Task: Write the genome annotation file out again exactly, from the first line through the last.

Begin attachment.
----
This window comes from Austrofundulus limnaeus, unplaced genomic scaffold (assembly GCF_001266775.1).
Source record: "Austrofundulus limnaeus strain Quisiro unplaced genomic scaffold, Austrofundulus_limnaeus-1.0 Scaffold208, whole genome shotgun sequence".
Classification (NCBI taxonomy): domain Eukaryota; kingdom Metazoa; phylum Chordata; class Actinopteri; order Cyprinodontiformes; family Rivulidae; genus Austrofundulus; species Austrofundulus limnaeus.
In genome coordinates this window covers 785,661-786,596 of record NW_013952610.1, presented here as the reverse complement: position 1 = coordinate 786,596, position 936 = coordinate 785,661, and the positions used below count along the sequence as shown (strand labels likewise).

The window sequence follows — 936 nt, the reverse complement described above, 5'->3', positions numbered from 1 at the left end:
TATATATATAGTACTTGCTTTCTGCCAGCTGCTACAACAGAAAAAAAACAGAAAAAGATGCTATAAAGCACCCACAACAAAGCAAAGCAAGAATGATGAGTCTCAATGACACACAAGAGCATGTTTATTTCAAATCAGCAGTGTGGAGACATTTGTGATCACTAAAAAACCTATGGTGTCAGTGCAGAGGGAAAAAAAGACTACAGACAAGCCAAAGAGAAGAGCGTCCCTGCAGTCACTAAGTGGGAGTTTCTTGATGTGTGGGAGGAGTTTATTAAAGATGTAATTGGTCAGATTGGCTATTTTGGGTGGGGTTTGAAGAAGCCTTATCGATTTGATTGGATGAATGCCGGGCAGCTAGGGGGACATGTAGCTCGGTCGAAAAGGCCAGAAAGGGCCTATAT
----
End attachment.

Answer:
This window comes from Austrofundulus limnaeus, unplaced genomic scaffold (assembly GCF_001266775.1).
Source record: "Austrofundulus limnaeus strain Quisiro unplaced genomic scaffold, Austrofundulus_limnaeus-1.0 Scaffold208, whole genome shotgun sequence".
Classification (NCBI taxonomy): domain Eukaryota; kingdom Metazoa; phylum Chordata; class Actinopteri; order Cyprinodontiformes; family Rivulidae; genus Austrofundulus; species Austrofundulus limnaeus.
In genome coordinates this window covers 785,661-786,596 of record NW_013952610.1, presented here as the reverse complement: position 1 = coordinate 786,596, position 936 = coordinate 785,661, and the positions used below count along the sequence as shown (strand labels likewise).

The window sequence follows — 936 nt, the reverse complement described above, 5'->3', positions numbered from 1 at the left end:
TATATATATAGTACTTGCTTTCTGCCAGCTGCTACAACAGAAAAAAAACAGAAAAAGATGCTATAAAGCACCCACAACAAAGCAAAGCAAGAATGATGAGTCTCAATGACACACAAGAGCATGTTTATTTCAAATCAGCAGTGTGGAGACATTTGTGATCACTAAAAAACCTATGGTGTCAGTGCAGAGGGAAAAAAAGACTACAGACAAGCCAAAGAGAAGAGCGTCCCTGCAGTCACTAAGTGGGAGTTTCTTGATGTGTGGGAGGAGTTTATTAAAGATGTAATTGGTCAGATTGGCTATTTTGGGTGGGGTTTGAAGAAGCCTTATCGATTTGATTGGATGAATGCCGGGCAGCTAGGGGGACATGTAGCTCGGTCGAAAAGGCCAGAAAGGGCCTATAT